#fetch     24.250M (± 1.3%) i/s -    121.710M in   5.019746s
    #fetch (default)     22.453M (± 0.6%) i/s -    113.219M in   5.042732s
      #fetch (block)     23.579M (± 2.9%) i/s -    119.227M in   5.060744s
                #dig     23.588M (± 7.9%) i/s -    117.912M in   5.044537s

Comparison:
                 #[]: 26681112.5 i/s
              #fetch: 24250174.8 i/s - 1.10x  slower
                #dig: 23588471.7 i/s - 1.13x  slower
      #fetch (block): 23578554.4 i/s - 1.13x  slower
    #fetch (default): 22452731.8 i/s - 1.19x  slower

Yet again, another handy use case for inline scripts. In fact, this is how all of the scripts work in my Benchmarks project. You can use the output from the above (or both the script + the output) to write a well written commit message especially if you are fixing a performance concern in your codebase.

Automation

Before wrapping up, I’d like to leave you with additional automation to supercharge the above use cases further by wrapping your inline scripts with shell aliases. I don’t like to type more than I have too — and I suspect you don’t either — so reducing any/all inline scripting friction is key to a performant workflow. In my case, I use Bash but feel free to translate for your own environment. Here you go:

# Ruby Benchmark Edit
rbbe='$EDITOR $HOME/Engineering/Misc/benchmark'

# Ruby Benchmark Run
rbbr='$HOME/Engineering/Misc/benchmark'

# Ruby Snippet Edit
rbse='$EDITOR $HOME/Engineering/Misc/snippet'

# Ruby Snippet Run
rbsr='$HOME/Engineering/Misc/snippet'

# Ruby Snippet Watch
rbsw='viddy $HOME/Engineering/Misc/snippet'

With the above — which are part of my Dotfiles project — I can easily edit/run a benchmark/snippet with minimal effort. By the way, the last alias uses Viddy — which you can find as part of my macOS Configuration — to automatically rerun my inline script every couple of seconds for fast feedback. ⚡️

Evolution

Once you outgrow your simple single-file Bundler Inline script, you might find yourself with an implementation you’d like to evolve into a more sophisticated application. This is where the following tooling can come into play to help you scale as necessary:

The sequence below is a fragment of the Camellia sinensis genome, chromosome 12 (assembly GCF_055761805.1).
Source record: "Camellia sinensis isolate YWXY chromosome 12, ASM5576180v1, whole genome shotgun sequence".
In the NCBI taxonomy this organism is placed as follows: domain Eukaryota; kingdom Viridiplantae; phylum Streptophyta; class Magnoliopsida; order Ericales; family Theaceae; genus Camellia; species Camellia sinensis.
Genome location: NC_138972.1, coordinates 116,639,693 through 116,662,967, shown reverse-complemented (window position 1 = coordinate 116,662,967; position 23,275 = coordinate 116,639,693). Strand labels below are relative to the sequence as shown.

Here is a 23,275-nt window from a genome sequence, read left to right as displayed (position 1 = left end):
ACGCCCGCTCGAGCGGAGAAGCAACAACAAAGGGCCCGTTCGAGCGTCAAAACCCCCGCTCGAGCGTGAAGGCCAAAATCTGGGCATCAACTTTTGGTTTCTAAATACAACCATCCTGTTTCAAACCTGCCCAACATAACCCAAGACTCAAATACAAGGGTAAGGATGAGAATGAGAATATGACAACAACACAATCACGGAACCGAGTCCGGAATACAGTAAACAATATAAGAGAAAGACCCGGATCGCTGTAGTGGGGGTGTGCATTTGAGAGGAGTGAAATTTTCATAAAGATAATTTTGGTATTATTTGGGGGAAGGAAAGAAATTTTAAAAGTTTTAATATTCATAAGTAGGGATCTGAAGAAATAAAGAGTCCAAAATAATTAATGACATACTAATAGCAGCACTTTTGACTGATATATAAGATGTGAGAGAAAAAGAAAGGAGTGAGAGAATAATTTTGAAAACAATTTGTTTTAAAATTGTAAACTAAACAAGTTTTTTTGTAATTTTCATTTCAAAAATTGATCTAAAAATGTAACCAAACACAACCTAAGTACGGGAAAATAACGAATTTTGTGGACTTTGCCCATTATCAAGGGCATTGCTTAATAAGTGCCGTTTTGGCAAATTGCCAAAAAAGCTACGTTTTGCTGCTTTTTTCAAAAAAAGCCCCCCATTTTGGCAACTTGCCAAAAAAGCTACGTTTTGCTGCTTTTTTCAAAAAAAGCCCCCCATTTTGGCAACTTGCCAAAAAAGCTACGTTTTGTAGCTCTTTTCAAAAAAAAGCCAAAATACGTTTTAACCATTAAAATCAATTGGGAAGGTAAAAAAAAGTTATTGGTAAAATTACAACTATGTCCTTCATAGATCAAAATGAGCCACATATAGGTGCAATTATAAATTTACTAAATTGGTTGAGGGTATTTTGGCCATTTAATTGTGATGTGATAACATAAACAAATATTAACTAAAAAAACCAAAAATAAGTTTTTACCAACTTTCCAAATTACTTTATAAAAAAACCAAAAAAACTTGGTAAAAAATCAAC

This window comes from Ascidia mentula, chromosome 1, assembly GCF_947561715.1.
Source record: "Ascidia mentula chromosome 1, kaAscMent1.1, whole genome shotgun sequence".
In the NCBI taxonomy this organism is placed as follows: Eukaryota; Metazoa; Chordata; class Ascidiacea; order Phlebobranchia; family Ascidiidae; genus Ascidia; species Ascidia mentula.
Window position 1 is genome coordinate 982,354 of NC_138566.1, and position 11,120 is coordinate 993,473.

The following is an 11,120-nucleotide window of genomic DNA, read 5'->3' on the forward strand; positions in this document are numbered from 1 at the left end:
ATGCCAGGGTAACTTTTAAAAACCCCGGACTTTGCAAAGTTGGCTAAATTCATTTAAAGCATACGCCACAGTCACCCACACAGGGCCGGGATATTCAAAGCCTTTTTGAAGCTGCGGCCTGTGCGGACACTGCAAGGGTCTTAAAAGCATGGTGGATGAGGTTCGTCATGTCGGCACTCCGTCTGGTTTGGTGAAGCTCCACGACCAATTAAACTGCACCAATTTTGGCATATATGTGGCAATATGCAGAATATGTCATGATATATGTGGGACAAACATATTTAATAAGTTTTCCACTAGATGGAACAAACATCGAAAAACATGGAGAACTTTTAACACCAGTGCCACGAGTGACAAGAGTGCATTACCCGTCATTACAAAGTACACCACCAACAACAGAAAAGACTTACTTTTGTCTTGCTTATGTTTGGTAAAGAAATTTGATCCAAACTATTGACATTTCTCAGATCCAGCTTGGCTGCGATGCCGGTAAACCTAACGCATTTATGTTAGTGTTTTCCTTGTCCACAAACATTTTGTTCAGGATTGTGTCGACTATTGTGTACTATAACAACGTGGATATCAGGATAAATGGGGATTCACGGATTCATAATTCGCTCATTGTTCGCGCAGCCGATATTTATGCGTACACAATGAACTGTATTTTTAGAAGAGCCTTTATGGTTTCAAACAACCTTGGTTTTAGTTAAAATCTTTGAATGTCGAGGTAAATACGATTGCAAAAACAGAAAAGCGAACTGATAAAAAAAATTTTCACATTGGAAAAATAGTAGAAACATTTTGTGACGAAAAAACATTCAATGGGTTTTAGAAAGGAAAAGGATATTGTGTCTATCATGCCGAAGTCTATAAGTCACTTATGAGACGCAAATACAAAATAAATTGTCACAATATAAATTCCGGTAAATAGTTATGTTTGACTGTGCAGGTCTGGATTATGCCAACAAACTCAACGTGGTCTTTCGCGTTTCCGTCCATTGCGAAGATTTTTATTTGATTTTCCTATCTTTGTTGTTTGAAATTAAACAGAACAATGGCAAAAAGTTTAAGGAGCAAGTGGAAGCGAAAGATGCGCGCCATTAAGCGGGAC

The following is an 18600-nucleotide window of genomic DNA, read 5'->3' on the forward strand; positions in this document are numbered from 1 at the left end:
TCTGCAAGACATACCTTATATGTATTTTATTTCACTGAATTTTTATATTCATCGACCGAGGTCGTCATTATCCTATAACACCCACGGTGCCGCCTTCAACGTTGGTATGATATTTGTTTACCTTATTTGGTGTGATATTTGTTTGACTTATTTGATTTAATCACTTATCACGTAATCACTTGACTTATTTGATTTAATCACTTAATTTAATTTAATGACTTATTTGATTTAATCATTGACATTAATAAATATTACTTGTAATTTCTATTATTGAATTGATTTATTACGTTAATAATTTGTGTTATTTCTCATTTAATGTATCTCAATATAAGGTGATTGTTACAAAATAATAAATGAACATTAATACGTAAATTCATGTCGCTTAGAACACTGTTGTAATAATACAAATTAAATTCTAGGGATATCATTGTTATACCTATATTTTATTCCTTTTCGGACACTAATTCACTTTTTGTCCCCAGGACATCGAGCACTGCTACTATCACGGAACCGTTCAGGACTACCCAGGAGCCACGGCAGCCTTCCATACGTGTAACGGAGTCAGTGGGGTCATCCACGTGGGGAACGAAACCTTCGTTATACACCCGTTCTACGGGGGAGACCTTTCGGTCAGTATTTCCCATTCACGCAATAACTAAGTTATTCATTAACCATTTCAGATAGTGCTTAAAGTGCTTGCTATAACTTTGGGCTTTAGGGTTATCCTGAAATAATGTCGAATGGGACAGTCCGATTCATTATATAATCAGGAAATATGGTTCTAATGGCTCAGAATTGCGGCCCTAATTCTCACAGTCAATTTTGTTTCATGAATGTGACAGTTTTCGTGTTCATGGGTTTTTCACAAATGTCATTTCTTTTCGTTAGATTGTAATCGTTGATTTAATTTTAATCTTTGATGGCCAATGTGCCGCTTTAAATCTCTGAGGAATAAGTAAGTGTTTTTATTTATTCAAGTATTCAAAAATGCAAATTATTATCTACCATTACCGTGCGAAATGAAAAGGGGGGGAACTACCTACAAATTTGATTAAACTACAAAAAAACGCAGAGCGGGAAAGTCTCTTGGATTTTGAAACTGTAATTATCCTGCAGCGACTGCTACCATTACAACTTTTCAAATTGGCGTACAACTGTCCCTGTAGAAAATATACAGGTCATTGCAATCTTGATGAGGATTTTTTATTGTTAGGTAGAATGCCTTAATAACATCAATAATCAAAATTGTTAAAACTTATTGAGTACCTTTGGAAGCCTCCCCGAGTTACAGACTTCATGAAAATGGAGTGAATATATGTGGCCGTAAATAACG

• Rubysmith: Is specifically designed to quickly craft Ruby projects — both small and large — when inline scripts aren’t enough. Rubysmith shines when you need to share a Ruby project which might need images, corresponding specs, multiple objects, etc. so having Rubysmith in your back pocket will let you scale as needed.

  • Gemsmith: If a Ruby application built by Rubysmith isn’t enough, then packaging your code as a reusable library might be a good alternative. This is where a tool like Gemsmith can help you.

  • Hanamismith: Should neither Rubysmith or Gemsmith fit your needs, then Hanamismith might be an option as it will allow you to build a full blown Ruby API and/or web application where you can do anything.

Bundler Inline scripts are great, don’t get me wrong, but should you find yourself needing to turn your initial experiments into something more full fledged, the above will give you multiple paths in which to evolve your implementation into something greater.

Conclusion

I hope this exploration of Bundler Inline scripts has been useful. May your workflow be quick and any previous friction you might have had be reduced. Enjoy!